Strengthen social safety nets to meet new job turbulence

In the Industrial Revolution of the 18th to 19th centuries, machines changed human life.

Now, we have the technology revolution.

Though we see many positive sides, of late, the technology headwind has been disrupting our traditional economy, killing many skilled jobs and remodelling professions such as banking, accounting, computer programming and human-based service sectors.

Automation is reaching a peak, with robots, artificial intelligence and machine reading technology replacing people en masse.

The Industrial Revolution came slowly and steadily, but the technology revolution is an unpredictable and sudden tsunami, bringing abrupt devastation.

The impact of this is felt all around, especially in the developed economies, and has given rise to the Gig Economy.

Full-time employment with welfare facilities is degenerating into dry, fixed-period contracts. "Hire and fire" is becoming the rule of the day, and routine jobs are heading for "cheap" locations.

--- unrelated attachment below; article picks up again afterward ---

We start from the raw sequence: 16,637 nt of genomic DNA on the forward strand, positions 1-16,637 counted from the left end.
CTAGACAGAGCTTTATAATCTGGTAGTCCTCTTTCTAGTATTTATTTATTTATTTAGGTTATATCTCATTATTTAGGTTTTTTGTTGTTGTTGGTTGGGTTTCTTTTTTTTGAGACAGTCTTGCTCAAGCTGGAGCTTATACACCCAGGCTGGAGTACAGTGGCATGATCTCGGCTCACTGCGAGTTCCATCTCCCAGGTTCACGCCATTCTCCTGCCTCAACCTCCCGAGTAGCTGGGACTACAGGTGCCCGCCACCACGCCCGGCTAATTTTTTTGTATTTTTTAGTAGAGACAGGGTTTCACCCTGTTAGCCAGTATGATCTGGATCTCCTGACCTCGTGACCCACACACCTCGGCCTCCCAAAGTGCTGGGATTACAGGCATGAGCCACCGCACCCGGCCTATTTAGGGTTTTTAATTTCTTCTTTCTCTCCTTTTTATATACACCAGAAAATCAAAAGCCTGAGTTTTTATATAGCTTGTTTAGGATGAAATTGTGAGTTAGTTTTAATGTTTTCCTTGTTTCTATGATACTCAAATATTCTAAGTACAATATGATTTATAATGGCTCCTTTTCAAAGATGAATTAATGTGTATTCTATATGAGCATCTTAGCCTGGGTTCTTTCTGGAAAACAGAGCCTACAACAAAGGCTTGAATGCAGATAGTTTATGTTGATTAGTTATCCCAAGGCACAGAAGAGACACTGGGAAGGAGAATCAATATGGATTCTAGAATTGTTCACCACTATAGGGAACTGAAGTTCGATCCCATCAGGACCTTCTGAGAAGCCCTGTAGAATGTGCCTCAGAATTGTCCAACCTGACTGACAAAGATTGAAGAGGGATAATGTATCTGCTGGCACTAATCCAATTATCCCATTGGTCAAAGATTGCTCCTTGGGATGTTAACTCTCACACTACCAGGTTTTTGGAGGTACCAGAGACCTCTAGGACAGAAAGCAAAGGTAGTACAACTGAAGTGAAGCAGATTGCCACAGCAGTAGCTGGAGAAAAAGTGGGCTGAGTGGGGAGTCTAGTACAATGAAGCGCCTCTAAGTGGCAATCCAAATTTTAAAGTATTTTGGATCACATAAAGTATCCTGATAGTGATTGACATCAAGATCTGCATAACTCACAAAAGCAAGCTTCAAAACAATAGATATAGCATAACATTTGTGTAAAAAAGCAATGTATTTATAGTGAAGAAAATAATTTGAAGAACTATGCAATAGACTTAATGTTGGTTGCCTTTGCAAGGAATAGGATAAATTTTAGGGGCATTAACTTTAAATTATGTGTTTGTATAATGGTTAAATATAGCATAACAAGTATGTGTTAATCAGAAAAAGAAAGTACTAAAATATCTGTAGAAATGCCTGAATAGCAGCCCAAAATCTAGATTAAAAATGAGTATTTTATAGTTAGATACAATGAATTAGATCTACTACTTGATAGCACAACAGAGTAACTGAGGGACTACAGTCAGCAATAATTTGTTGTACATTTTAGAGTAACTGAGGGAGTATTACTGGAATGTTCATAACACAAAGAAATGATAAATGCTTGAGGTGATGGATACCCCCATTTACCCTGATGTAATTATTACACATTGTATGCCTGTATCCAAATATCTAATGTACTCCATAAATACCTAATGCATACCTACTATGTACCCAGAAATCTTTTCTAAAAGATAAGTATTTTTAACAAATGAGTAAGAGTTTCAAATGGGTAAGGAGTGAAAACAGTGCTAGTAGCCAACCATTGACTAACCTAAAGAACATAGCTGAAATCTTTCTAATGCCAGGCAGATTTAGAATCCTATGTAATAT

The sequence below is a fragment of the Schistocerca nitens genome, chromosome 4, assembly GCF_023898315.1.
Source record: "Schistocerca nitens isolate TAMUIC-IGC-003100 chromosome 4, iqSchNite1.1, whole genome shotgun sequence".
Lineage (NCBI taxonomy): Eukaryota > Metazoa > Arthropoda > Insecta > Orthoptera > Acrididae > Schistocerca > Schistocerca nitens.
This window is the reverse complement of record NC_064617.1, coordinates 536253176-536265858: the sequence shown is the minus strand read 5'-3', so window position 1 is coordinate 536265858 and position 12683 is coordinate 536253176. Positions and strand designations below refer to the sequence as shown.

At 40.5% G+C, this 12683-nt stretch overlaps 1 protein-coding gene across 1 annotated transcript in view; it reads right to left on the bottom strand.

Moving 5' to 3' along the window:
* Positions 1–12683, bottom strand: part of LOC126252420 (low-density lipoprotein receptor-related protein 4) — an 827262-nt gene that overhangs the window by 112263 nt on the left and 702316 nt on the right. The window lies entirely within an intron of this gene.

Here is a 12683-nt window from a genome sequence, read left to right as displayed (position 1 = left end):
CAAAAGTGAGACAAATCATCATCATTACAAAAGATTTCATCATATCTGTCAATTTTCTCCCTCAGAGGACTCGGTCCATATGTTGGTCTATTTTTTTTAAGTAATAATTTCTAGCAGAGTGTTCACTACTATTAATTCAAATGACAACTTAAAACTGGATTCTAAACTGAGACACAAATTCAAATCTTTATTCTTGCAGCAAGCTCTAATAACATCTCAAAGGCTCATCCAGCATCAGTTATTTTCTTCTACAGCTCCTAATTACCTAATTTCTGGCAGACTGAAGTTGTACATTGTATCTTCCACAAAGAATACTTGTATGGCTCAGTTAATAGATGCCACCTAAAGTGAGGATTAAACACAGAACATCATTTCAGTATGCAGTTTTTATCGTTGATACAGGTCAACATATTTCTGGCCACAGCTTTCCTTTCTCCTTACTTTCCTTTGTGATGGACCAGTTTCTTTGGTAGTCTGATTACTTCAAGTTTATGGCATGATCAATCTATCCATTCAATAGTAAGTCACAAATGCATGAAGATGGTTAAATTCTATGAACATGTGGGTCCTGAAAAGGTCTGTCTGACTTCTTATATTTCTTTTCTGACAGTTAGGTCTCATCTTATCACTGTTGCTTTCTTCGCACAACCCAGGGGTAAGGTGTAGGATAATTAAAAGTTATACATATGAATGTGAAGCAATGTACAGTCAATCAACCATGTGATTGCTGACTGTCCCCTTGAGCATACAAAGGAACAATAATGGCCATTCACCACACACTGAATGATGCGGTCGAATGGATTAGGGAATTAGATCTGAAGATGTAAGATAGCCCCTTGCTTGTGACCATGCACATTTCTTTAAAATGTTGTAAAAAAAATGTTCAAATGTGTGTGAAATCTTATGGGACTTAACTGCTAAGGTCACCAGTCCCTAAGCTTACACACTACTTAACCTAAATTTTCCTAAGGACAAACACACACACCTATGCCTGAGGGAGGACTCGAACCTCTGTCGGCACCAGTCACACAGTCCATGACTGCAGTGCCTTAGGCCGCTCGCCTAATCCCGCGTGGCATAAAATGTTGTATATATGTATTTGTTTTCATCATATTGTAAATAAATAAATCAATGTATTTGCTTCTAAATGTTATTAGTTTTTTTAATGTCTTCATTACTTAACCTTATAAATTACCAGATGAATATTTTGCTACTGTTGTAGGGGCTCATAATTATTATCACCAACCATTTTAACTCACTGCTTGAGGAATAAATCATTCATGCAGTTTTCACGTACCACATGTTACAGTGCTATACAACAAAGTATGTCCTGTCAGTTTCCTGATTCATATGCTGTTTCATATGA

Social security nets are failing to protect skilled wage earners after they lose their jobs. Pro-employee industrial legislation is a forgotten episode.

The developed countries with a legacy of social welfare are trying to restructure the schemes to match this new turbulence in the job market.

One radical scheme is a universal basic income for all, irrespective of wealth and profession ("Why the debate on unconditional basic income is relevant for S'pore"; Tuesday).

This guarantees people's sustenance, and they can work for additional income. It's a new idea, but one that is spreading fast.

The Gig Economy is already taking a toll on Singapore.

Though unemployment is low at present, looking deeper will make it clear that job losses are happening more for the medium- and high-skilled jobs rather than unskilled ones.

In fact, we don't have an adequate social safety net to support these workers.

We have to find a way to initiate a social welfare package for the victims of the Gig Economy, as just subsidised training support may not be good enough.

Human civilisation was initiated by human beings. At the end of the day, human beings have to lead happy and meaningful lives. Only then will society prosper.

Atanu Roy

A version of this article appeared in the print edition of The Straits Times on June 10, 2016, with the headline 'Strengthen social safety nets to meet new job turbulence'. Print Edition | Subscribe